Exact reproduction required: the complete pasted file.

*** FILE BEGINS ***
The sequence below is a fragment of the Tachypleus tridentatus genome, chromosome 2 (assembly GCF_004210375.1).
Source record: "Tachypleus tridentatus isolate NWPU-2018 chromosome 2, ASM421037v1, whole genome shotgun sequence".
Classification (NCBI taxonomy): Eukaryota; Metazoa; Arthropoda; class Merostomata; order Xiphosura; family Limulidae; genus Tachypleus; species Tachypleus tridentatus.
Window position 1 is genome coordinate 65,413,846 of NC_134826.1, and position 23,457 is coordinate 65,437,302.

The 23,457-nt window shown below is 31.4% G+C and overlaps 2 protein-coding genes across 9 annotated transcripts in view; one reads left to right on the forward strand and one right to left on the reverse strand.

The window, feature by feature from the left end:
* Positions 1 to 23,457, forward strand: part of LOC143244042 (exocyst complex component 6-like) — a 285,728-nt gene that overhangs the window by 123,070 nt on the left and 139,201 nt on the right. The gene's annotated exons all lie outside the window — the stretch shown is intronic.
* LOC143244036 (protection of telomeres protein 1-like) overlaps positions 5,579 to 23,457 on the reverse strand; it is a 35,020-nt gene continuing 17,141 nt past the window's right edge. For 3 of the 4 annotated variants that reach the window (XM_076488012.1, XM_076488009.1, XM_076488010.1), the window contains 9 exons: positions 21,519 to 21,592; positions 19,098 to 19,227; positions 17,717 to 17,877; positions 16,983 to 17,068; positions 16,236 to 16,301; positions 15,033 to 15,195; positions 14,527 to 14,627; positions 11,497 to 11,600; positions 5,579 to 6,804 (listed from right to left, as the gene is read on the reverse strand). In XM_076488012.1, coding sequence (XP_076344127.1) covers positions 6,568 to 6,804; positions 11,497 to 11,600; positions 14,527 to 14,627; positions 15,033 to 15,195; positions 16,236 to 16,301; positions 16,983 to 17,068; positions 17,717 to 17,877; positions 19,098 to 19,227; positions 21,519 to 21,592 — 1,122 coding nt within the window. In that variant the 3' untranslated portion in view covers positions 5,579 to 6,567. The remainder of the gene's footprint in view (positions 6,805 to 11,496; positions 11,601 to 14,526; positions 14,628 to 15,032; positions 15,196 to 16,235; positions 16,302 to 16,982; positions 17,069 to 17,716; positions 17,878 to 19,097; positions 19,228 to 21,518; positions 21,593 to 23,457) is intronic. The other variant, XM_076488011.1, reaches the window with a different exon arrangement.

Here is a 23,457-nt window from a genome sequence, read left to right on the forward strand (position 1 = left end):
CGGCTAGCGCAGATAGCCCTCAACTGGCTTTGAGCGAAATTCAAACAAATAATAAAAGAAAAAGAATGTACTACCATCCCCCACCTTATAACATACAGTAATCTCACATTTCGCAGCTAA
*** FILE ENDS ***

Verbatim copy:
The sequence below is a fragment of the Tachypleus tridentatus genome, chromosome 2 (assembly GCF_004210375.1).
Source record: "Tachypleus tridentatus isolate NWPU-2018 chromosome 2, ASM421037v1, whole genome shotgun sequence".
Classification (NCBI taxonomy): Eukaryota; Metazoa; Arthropoda; class Merostomata; order Xiphosura; family Limulidae; genus Tachypleus; species Tachypleus tridentatus.
Window position 1 is genome coordinate 65,413,846 of NC_134826.1, and position 23,457 is coordinate 65,437,302.

The 23,457-nt window shown below is 31.4% G+C and overlaps 2 protein-coding genes across 9 annotated transcripts in view; one reads left to right on the forward strand and one right to left on the reverse strand.

The window, feature by feature from the left end:
* Positions 1 to 23,457, forward strand: part of LOC143244042 (exocyst complex component 6-like) — a 285,728-nt gene that overhangs the window by 123,070 nt on the left and 139,201 nt on the right. The gene's annotated exons all lie outside the window — the stretch shown is intronic.
* LOC143244036 (protection of telomeres protein 1-like) overlaps positions 5,579 to 23,457 on the reverse strand; it is a 35,020-nt gene continuing 17,141 nt past the window's right edge. For 3 of the 4 annotated variants that reach the window (XM_076488012.1, XM_076488009.1, XM_076488010.1), the window contains 9 exons: positions 21,519 to 21,592; positions 19,098 to 19,227; positions 17,717 to 17,877; positions 16,983 to 17,068; positions 16,236 to 16,301; positions 15,033 to 15,195; positions 14,527 to 14,627; positions 11,497 to 11,600; positions 5,579 to 6,804 (listed from right to left, as the gene is read on the reverse strand). In XM_076488012.1, coding sequence (XP_076344127.1) covers positions 6,568 to 6,804; positions 11,497 to 11,600; positions 14,527 to 14,627; positions 15,033 to 15,195; positions 16,236 to 16,301; positions 16,983 to 17,068; positions 17,717 to 17,877; positions 19,098 to 19,227; positions 21,519 to 21,592 — 1,122 coding nt within the window. In that variant the 3' untranslated portion in view covers positions 5,579 to 6,567. The remainder of the gene's footprint in view (positions 6,805 to 11,496; positions 11,601 to 14,526; positions 14,628 to 15,032; positions 15,196 to 16,235; positions 16,302 to 16,982; positions 17,069 to 17,716; positions 17,878 to 19,097; positions 19,228 to 21,518; positions 21,593 to 23,457) is intronic. The other variant, XM_076488011.1, reaches the window with a different exon arrangement.

Here is a 23,457-nt window from a genome sequence, read left to right on the forward strand (position 1 = left end):
CGGCTAGCGCAGATAGCCCTCAACTGGCTTTGAGCGAAATTCAAACAAATAATAAAAGAAAAAGAATGTACTACCATCCCCCACCTTATAACATACAGTAATCTCACATTTCGCAGCTAA